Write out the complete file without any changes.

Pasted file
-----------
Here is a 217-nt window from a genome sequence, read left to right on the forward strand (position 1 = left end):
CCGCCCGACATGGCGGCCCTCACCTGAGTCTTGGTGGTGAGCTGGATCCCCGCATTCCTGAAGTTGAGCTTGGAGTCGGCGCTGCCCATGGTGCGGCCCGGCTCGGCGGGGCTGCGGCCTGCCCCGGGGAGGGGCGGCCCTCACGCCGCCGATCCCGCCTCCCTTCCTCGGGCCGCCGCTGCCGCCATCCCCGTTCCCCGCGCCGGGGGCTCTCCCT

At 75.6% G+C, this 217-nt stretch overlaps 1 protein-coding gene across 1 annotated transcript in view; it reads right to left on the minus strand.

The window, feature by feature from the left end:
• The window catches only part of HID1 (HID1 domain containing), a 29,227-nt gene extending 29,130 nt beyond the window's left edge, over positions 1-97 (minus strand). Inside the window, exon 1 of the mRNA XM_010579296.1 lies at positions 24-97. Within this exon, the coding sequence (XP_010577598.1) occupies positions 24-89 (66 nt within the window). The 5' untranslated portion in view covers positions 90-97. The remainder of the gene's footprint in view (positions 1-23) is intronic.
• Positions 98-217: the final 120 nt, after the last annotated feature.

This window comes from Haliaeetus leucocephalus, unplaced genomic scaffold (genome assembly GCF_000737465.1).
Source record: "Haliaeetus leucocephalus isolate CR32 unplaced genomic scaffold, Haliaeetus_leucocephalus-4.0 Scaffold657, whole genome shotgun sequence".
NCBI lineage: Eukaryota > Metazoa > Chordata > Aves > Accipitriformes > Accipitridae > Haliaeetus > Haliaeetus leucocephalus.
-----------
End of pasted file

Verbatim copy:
Here is a 217-nt window from a genome sequence, read left to right on the forward strand (position 1 = left end):
CCGCCCGACATGGCGGCCCTCACCTGAGTCTTGGTGGTGAGCTGGATCCCCGCATTCCTGAAGTTGAGCTTGGAGTCGGCGCTGCCCATGGTGCGGCCCGGCTCGGCGGGGCTGCGGCCTGCCCCGGGGAGGGGCGGCCCTCACGCCGCCGATCCCGCCTCCCTTCCTCGGGCCGCCGCTGCCGCCATCCCCGTTCCCCGCGCCGGGGGCTCTCCCT

At 75.6% G+C, this 217-nt stretch overlaps 1 protein-coding gene across 1 annotated transcript in view; it reads right to left on the minus strand.

The window, feature by feature from the left end:
• The window catches only part of HID1 (HID1 domain containing), a 29,227-nt gene extending 29,130 nt beyond the window's left edge, over positions 1-97 (minus strand). Inside the window, exon 1 of the mRNA XM_010579296.1 lies at positions 24-97. Within this exon, the coding sequence (XP_010577598.1) occupies positions 24-89 (66 nt within the window). The 5' untranslated portion in view covers positions 90-97. The remainder of the gene's footprint in view (positions 1-23) is intronic.
• Positions 98-217: the final 120 nt, after the last annotated feature.

This window comes from Haliaeetus leucocephalus, unplaced genomic scaffold (genome assembly GCF_000737465.1).
Source record: "Haliaeetus leucocephalus isolate CR32 unplaced genomic scaffold, Haliaeetus_leucocephalus-4.0 Scaffold657, whole genome shotgun sequence".
NCBI lineage: Eukaryota > Metazoa > Chordata > Aves > Accipitriformes > Accipitridae > Haliaeetus > Haliaeetus leucocephalus.